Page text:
August 29, 2018
How the federal and provincial governments should split cannabis tax revenues
Cannabis use creates direct costs for governments, especially in the areas of health care and criminal justice. New analysis from the Mowat Centre shows that following legalization, there is a real risk that overall costs could increase. That risk will be borne disproportionately by provincial, territorial and municipal governments. The way cannabis-related tax revenues are shared between governments should reflect this reality.
At the same time, there is a real risk that overall costs to government will increase post-legalization, primarily due to the impact of cannabis-impaired driving and to health-related costs. The majority of this risk is shouldered by provinces, territories and municipalities.
This uncertain reality should be reflected in the way cannabis-related tax revenues are shared across levels of government. Upon legalization, an excise tax will be levied on cannabis products, with 25 per cent of the revenues going to Ottawa and the remaining 75 per cent going to the provinces. But this is a temporary arrangement, slated to be reviewed after two years. Our analysis suggests that two years will likely not be enough to get a clear picture of how costs and risks will be split among Canada’s governments over the long-term.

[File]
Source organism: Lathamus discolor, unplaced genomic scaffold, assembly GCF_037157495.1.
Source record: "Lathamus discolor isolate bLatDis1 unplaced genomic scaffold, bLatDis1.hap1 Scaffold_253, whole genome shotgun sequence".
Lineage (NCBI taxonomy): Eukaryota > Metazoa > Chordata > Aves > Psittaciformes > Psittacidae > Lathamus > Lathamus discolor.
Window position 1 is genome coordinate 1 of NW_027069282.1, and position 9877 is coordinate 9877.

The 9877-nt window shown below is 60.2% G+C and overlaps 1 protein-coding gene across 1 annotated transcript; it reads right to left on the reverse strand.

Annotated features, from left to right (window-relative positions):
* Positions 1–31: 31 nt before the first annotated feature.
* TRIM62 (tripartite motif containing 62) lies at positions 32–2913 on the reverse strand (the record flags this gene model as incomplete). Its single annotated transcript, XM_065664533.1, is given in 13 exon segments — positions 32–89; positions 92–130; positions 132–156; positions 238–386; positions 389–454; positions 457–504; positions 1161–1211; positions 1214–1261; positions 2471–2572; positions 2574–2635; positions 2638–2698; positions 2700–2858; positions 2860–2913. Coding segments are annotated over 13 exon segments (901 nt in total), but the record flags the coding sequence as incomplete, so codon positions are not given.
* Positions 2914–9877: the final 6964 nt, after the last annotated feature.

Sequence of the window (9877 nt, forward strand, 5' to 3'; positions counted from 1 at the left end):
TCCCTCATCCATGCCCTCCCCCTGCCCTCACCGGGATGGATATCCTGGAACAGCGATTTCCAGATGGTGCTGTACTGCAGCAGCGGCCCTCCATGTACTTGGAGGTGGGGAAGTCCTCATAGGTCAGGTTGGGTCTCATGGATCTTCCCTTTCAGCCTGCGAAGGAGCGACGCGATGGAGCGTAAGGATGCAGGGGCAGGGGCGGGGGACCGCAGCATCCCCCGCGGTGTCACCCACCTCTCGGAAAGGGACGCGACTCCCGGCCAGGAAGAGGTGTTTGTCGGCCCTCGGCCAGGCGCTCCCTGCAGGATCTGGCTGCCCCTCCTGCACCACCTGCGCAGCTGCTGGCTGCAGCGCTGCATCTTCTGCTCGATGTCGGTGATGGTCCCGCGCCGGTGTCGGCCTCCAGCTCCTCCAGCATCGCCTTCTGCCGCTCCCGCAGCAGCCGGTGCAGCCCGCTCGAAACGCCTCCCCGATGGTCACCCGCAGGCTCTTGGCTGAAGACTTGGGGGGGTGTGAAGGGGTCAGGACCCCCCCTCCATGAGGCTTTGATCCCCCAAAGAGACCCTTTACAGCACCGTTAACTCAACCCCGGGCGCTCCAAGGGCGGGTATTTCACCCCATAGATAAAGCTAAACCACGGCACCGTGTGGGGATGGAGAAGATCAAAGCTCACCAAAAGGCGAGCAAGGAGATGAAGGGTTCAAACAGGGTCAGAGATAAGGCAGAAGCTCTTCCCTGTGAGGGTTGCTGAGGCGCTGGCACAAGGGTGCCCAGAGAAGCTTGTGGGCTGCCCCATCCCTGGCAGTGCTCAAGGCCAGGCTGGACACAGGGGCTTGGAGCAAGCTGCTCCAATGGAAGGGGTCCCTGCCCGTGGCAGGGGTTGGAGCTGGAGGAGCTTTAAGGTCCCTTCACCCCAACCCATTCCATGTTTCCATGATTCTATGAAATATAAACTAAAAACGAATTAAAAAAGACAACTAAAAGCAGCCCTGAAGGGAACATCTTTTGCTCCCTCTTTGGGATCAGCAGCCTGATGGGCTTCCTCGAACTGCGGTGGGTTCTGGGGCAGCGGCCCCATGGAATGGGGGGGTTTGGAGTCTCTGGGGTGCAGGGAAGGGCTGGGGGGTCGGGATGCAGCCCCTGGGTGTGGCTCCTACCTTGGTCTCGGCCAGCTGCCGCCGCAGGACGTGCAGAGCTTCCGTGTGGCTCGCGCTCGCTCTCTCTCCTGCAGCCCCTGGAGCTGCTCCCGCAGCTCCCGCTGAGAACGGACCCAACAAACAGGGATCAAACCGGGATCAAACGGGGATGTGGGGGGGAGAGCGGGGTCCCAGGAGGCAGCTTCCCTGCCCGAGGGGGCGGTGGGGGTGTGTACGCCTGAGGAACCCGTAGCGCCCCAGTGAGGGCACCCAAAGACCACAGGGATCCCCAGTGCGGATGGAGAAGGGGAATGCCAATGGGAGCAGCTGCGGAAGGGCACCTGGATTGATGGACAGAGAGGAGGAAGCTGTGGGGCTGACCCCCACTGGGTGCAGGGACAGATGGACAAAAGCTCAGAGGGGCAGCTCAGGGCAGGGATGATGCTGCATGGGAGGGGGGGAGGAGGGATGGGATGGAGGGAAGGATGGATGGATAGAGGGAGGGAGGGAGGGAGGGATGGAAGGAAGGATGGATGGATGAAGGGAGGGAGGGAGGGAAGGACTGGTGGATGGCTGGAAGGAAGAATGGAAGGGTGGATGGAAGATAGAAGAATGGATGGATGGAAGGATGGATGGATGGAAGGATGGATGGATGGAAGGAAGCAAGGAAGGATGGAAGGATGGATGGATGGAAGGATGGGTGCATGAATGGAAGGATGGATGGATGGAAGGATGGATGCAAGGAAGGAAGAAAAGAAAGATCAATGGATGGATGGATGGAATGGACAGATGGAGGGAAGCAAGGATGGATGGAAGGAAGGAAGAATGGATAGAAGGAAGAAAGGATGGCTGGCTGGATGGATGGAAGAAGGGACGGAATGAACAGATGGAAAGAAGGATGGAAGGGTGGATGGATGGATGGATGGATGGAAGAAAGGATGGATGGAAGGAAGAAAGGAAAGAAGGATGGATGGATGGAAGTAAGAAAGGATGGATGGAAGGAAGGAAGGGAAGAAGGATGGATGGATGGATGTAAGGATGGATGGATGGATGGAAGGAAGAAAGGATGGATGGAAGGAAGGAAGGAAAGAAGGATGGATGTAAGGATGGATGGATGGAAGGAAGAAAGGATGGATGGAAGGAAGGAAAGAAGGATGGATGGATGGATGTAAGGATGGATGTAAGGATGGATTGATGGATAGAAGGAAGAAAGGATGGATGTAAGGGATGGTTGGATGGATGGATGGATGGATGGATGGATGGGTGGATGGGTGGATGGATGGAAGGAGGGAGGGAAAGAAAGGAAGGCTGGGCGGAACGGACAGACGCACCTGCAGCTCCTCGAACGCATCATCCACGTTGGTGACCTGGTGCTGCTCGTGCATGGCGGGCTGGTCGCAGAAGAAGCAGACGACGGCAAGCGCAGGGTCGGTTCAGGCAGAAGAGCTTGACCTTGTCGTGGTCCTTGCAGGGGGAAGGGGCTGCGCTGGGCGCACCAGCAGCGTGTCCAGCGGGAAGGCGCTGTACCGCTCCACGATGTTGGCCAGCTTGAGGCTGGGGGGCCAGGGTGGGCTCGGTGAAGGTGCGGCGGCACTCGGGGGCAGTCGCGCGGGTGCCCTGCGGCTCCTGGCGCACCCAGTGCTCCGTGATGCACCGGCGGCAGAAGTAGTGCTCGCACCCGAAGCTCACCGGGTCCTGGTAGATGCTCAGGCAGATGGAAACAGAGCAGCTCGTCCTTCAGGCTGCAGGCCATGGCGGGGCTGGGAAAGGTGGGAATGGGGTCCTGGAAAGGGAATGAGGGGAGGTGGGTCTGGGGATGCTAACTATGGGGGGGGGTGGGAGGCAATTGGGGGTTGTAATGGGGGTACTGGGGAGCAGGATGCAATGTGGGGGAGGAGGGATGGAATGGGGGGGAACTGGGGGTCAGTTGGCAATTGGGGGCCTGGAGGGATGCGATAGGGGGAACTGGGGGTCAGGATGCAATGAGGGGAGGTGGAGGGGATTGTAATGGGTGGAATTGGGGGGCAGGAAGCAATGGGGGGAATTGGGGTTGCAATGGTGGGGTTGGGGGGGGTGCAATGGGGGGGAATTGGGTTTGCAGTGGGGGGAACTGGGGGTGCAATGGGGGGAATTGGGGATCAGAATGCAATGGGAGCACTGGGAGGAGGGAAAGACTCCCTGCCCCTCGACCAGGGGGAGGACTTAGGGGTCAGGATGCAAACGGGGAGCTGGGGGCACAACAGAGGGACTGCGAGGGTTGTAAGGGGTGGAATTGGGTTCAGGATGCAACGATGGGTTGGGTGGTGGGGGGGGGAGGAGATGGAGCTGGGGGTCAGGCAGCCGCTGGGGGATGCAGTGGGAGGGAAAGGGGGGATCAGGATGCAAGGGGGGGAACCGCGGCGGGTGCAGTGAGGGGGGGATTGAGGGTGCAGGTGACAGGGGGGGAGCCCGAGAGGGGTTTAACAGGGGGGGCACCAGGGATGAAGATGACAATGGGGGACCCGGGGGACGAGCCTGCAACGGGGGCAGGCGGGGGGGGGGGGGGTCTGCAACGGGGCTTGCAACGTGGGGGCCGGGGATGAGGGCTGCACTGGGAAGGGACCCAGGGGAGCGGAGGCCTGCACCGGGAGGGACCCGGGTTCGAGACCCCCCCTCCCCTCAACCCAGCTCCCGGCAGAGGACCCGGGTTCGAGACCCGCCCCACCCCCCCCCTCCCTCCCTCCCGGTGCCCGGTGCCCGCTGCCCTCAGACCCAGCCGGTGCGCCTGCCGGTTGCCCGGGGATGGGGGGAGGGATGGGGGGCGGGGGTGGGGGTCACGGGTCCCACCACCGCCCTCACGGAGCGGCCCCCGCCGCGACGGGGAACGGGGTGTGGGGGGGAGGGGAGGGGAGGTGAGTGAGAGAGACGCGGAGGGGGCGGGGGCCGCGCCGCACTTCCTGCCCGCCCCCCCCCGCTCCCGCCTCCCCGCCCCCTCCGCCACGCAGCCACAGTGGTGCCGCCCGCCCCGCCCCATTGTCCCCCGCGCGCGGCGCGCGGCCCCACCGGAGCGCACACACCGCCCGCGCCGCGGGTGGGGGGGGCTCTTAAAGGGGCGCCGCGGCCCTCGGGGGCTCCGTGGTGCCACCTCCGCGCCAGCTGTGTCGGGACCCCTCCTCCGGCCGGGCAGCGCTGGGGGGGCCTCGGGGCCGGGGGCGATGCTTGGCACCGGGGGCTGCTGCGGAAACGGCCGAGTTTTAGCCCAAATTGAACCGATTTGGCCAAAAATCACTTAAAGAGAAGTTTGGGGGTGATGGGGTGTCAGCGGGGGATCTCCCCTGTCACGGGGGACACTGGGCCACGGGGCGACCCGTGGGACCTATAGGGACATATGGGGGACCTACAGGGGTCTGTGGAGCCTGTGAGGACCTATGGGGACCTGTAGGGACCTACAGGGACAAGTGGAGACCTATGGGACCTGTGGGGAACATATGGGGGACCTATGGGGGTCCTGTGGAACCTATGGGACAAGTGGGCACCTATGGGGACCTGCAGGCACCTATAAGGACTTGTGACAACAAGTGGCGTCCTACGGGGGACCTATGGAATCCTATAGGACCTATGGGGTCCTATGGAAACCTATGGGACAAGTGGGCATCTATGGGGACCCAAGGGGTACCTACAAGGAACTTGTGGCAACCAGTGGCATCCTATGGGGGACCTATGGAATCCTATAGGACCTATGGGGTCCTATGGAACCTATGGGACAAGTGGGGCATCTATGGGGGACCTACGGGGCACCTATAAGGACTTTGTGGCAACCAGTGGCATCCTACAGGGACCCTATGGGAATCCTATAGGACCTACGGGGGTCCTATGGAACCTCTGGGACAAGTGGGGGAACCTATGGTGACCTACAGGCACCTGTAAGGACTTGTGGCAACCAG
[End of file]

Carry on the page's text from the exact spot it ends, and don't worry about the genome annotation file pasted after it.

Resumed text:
We conclude that for at least the first decade of the cannabis taxation regime, the revenue-sharing mechanism should be subject to ongoing reassessment cycles tied to estimates of which governments bear the costs of cannabis.View PDF View Key Takeaways
August 29, 2018